Vegetation History and Archaeobotany

, Volume 24, Issue 1, pp 35–46 | Cite as

Harvesting the ‘wild’? Exploring the context of fruit and nut exploitation at Neolithic Dikili Tash, with special reference to wine

Original Article

Abstract

The relationship between farming communities in south-eastern Europe and wild plant resources, fruit and nut trees in particular, is explored in this paper, based on charred plant remains from House 1 at late Neolithic Dikili Tash in eastern Macedonia, northern Greece, retrieved between 2010 and 2012. Within the rubble of a burnt destruction level dated to the second half of the 5th millennium cal BC, a wide range of cultivated crops like cereals, pulses and flax were stored together with a variety of fruit and nuts, such as acorns, wild pears, grapes, including grape pips and grape pressings and possibly figs, too. These finds provide a rare opportunity to investigate the use of fruit as well as the origins and context of wine making and consumption in the Neolithic of south-eastern Europe. Human interference with natural vegetation in relation to use of wild trees is discussed in light of the archaeobotanical, palynological and charcoal evidence from the wider area of the site. It is suggested that the remains from Dikili Tash may be pointing towards some early form of arboriculture in the region. The interplay of wild and domesticated plant resources encountered at the site is discussed within the framework of established oppositions between ‘wild’ and ‘domesticated’ in archaeological discourse. It is suggested that fruit and nut use at Dikili Tash might correspond to old traditions dating back to the hunter-gatherers of south-eastern Europe while wine, for which there is evidence at the site, might have acted as a mediator between human communities, cultivated landscapes and wild vegetation, inducing altered states of consciousness and cultivated/wild boundary transitions.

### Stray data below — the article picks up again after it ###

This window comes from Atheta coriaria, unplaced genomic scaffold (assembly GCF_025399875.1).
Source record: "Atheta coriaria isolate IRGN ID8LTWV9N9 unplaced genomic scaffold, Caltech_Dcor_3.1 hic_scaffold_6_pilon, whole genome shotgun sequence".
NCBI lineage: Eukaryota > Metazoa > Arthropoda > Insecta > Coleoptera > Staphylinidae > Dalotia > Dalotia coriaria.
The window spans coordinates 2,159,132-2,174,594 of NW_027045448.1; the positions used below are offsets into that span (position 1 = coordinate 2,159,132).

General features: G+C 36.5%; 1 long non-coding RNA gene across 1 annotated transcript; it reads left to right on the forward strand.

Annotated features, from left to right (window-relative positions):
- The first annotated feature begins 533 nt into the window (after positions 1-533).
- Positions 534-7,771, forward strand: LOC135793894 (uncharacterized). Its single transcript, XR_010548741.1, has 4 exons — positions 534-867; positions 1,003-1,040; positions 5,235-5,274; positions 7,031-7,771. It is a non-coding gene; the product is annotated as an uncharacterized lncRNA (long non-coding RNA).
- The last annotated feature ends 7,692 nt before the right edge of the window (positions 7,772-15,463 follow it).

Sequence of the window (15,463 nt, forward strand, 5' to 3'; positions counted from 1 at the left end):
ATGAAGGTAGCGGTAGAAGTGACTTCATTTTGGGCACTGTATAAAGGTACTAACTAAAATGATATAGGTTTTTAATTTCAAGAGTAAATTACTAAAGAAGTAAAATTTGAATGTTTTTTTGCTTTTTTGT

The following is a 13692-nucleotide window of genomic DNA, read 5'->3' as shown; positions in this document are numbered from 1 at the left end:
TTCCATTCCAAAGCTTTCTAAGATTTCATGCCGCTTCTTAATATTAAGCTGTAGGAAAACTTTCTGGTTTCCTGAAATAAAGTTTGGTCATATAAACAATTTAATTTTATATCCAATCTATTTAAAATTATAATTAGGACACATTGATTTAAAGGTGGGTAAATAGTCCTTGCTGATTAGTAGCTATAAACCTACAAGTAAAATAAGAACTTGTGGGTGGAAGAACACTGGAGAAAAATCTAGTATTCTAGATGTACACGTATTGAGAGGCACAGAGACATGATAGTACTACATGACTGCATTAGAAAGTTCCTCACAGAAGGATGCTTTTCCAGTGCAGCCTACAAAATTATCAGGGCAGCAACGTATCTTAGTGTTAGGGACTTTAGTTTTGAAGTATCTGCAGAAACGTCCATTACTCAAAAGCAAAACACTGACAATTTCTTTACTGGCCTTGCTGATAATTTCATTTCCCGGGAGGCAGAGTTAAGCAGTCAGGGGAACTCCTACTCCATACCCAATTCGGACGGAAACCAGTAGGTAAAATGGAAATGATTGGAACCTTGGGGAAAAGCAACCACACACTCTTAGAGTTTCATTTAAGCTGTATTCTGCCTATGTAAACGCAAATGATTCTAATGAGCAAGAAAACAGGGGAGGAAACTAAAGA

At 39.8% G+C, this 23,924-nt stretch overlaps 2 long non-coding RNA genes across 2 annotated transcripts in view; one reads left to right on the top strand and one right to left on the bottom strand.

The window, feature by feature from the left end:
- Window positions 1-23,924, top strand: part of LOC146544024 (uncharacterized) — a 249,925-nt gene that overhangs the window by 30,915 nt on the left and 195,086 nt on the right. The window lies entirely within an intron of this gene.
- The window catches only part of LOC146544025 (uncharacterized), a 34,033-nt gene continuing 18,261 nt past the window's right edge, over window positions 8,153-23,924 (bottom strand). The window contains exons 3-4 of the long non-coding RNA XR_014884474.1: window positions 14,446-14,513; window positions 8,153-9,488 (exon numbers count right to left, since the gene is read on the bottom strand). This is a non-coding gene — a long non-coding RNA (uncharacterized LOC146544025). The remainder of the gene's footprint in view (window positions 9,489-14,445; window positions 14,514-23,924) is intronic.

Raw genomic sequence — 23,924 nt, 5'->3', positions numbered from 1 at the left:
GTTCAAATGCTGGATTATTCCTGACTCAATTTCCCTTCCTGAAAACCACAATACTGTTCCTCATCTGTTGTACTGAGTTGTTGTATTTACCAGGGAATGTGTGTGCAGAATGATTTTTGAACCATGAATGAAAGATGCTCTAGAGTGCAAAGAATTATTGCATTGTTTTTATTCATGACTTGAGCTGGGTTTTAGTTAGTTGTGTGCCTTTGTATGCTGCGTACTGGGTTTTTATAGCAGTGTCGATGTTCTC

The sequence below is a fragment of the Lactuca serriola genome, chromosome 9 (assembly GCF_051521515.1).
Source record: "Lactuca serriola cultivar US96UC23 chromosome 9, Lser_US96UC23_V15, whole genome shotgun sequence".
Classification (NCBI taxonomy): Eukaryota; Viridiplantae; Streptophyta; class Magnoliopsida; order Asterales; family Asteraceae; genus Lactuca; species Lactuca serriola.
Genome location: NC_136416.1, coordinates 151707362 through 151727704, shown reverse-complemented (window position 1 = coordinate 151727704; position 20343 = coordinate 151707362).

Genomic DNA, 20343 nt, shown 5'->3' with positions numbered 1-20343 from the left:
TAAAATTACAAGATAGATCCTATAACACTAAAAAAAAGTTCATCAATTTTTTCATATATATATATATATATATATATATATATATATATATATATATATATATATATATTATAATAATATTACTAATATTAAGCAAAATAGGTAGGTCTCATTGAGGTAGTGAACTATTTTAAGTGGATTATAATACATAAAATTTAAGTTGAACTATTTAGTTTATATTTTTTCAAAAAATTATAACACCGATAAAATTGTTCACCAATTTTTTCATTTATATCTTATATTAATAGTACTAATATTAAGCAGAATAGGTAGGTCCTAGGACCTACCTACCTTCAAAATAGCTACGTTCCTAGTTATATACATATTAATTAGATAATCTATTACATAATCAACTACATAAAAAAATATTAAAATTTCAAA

Keywords

Wild plant foods Vitis vinifera L. Neolithic viticulture Wine-making Eastern Macedonia region 

Supplementary material

334_2014_487_MOESM1_ESM.pdf (95 kb)
Supplementary material 1 (PDF 95 kb)

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Copyright information

© Springer-Verlag Berlin Heidelberg 2014

Authors and Affiliations

  1. 1.Department of Archaeology, School of History and ArchaeologyAristotle University of ThessalonikiThessaloníkiGreece

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